Artemi Panarin, David Quinn
ESNY Graphic, Getty Images

The New York Rangers have hit their bye week and it could not come at a more terrible time after playing some of their best hockey.

Dom Renna

Sometimes, timing means everything over the course of a season. It has the ability to make or break a campaign, and the New York Rangers currently find themselves in a battle with just that.

With the NHL All-Star break coming to a close, the Rangers are now at the beginning of their bye week and are not in an ideal situation. They’ve won four of their last seven games and have really started to put together some of their best hockey of the year.

What makes the break concerning is how they’re notorious for coming out of long stretches of time off and then struggling. Look no further than their mini bye week back in October when they had 11 days off in a two-week span, something unheard of in this league. They ended up coming out of that time period immediately struggling, losing four out of five and allowing 20 total goals.

The difference between now and the beginning of the season is simple: there was much more time for New York to put things back together in October compared to Jan. 31, which is when they return now.

From a management standpoint, there remain some serious questions that will have to be addressed in a short period of time. The trade deadline arrives on Feb. 24. Therefore, the Rangers will have 13 games to show management which direction they’re heading. This will also help decide whether or not they should be sellers.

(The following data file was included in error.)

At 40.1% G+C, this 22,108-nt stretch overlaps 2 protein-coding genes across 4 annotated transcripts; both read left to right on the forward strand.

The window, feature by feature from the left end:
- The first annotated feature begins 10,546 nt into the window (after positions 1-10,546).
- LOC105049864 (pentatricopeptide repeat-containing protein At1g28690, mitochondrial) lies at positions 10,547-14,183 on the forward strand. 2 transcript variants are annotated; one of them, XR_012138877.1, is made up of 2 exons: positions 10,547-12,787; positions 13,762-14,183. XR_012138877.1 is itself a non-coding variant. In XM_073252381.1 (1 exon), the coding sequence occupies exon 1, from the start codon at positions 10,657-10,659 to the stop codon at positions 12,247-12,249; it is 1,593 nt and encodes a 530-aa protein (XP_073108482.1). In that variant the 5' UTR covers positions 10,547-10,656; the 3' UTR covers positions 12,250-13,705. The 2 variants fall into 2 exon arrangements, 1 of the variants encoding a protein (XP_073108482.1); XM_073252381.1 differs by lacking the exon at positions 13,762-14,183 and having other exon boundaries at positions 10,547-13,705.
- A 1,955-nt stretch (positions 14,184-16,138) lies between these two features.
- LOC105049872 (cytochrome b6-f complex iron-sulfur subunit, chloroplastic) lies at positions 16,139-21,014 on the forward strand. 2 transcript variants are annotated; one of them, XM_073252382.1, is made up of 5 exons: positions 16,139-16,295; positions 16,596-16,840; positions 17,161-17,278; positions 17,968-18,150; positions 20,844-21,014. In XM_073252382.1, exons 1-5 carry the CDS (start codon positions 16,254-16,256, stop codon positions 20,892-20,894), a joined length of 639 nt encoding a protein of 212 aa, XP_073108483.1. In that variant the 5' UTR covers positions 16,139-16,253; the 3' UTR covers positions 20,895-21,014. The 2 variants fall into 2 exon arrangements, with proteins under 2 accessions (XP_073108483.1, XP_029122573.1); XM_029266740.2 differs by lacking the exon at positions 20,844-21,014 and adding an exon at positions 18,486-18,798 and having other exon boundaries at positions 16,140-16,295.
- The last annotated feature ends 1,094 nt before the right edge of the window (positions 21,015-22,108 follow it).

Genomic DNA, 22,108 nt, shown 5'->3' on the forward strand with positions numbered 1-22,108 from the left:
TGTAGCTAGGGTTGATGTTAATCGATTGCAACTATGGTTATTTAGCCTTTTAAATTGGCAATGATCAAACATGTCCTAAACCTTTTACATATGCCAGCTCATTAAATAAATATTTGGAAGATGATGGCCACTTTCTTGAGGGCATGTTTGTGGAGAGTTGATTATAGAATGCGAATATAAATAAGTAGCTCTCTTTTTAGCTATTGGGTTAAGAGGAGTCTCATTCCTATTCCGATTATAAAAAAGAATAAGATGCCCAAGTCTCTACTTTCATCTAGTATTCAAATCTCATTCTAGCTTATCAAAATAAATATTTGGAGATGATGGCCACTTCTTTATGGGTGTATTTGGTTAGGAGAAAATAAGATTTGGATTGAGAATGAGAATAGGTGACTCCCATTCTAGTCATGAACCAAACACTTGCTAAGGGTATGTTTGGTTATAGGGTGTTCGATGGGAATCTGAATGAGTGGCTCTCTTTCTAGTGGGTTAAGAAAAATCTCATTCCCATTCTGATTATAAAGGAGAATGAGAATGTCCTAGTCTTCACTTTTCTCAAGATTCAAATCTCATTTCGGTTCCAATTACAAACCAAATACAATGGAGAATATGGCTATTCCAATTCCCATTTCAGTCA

Should the Blueshirts come out of this break and play poorly, it could signal the beginning of more trades involving key veterans.

The Rangers are additionally in the hunt for the final wild-card spot in the Eastern Conference playoff picture. Coming back from the break and struggling has the power to put them right on the outside again.

Prior to the break, the Rangers seemed to have found something defensively against the New York Islanders and Columbus Blue Jackets. Those matchups were the most consistent defensive games they’ve played in quite some time only to be disrupted by a lengthy stretch of no action.

While the break will help the likes of Kaapo Kakko, Ryan Lindgren and Adam Fox, it could hurt some of the Rangers youngsters who seem to have found their place over the last few weeks. Filip Chytil slowly emerged as a legitimate center over the last month. He’s one stepping stone away from becoming a dynamic player in this league. While the break shouldn’t hinder that, it could help delay it.

The one player this break hurts the most has to be Henrik Lundqvist, who hasn’t played in a game since Jan. 11 and didn’t look like himself during that 5-2 loss to the St. Louis Blues. In the midst of a three-goalie rotation, Lundqvist is barely seeing any playing time as it is. This layoff will only hurt him moving forward.

Breaks are always good for teams, especially ones who play a game as physical as hockey. New York is hoping theirs helps heal the injured Artemi Panarin along with any additional setbacks to other players.

All-in-all, what the Blueshirts have to be careful with coming out of this break is establishing the same brand of hockey they played leading up to it. If they come back and lay up some goose eggs, the timing of this break will become a major storyline of their season.

Dominick is a graduate of Canisius College. He has covered the Rangers for the last seven seasons and the Yankees for the last four.